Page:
I wanted to buy a large stockpot for canning tomato sauce and be able to use the same pot for the double purpose of beer brewing. I'm considering Update International Stainless 40 Qt. stockpot. It has stainless encased aluminum base to make thickening sauce less likely to stick. Does this sound like a reasonable solution? I also would use the pot to make meat or vegetable stocks which I freeze ahead in portions for later use.

  • 2
    There's actually a dedicated site homebrew.stackexchange.com; your question is about both cooking and homebrewing so I think it's fine here, but if you have future homebrew questions you might want to wander over there.
    – Cascabel
    Commented Oct 24, 2012 at 21:29
  • Yes, but having a brew pot is TONS better if you want to use full grain. I've brewed from a 5 gal stock pot for a long time and would never go back to it no that I have a brew pot with filtered spigot.
    – lemontwist
    Commented Oct 25, 2012 at 11:15

2 Answers 2


Brewer here. Yes, that should work fine.

Material-wise, you want stainless steel so there is no leaching of metal when you start to boil, and no break down if you use chemicals in it later for cleaning (don't ever leave any chemicals in the pot though, follow directions, many chemicals will even eat away stainless steel if left too long). Either stainless steel or aluminum can handle the heat. Stainless steel encased aluminum pots actually tend to heat more evenly though (not much of a concern when brewing), so that's nice.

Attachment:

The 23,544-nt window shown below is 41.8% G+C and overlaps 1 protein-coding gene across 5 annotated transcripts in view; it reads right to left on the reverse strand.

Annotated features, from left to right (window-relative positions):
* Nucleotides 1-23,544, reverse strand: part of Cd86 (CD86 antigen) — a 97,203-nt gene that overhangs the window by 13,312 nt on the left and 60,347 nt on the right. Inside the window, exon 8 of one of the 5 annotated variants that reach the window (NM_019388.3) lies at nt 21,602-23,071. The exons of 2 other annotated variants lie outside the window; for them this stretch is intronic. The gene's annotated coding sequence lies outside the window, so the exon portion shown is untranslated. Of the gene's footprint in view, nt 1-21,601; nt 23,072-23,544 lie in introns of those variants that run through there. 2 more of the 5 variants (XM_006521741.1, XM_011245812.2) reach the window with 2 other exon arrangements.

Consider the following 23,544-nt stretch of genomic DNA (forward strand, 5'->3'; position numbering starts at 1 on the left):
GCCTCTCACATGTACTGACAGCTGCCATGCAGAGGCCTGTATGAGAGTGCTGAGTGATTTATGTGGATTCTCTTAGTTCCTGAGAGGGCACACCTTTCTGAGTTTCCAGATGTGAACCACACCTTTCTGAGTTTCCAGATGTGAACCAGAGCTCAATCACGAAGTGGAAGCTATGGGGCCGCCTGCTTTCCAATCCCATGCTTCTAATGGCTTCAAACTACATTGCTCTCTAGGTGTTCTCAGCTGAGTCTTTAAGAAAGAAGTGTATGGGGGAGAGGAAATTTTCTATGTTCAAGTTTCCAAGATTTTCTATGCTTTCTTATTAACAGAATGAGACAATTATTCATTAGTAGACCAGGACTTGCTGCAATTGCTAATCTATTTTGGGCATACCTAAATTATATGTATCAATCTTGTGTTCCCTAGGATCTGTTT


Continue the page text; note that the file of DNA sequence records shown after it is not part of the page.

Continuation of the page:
The only consideration you have is size. 40 qt. is 10 gallons. Most intro batches of beer are 5 gallons. This would be perfect for a 5 gallon batch. If you mash (as opposed to extract), you will collect about 6-7 gallons of wort (pre boil). This will boil off leaving you the amount you want. See where I'm going? If you up the brew from 5 to 10 gallons, the next most common homebrew size, the 10 gallon pot is not big enough. There are tricks to get around this though, such as boiling less liquid and topping off with water to desired amount, but having less liquid affects hop utilization (not too big of a deal on a homebrew scale though).

So, I'd say if you're just starting out, this pot size is fine. It will get you through intro size (5 gal) and will even work at 10 gal, depending on how you do it and what you want to do. Anything bigger, you'll probably want pro and/or dedicated equipment.

  • 3
    Welcome to the site! I made a couple tiny edits, and also removed your signature - your name is automatically at the bottom of the post anyway. You might also be interested in homebrew.stackexchange.com, since it sounds like brewing is more your thing than cooking!
    – Cascabel
    Commented Oct 24, 2012 at 21:26

With respect to cooking, pretty much any thick-bottomed stockpot is going to get the job done, that one included. For a pot this big, I'd try to also make sure you like the handles, since it's going to be really heavy when it's full of liquid.

You probably also want to pay some attention to the dimensions:

  • Height: If it's too tall, it might not be comfortable to reach in and stir when it's on the stove.
  • Diameter: make sure you can find good canning racks to fit it. (Yes, it's possible to kludge, but if you're canning at this kind of scale, I bet you want something sturdy.) Also make sure it's not too much bigger than your burners - even with good conductivity in the bottom, it's not going to cook evenly if it's substantially bigger than them.

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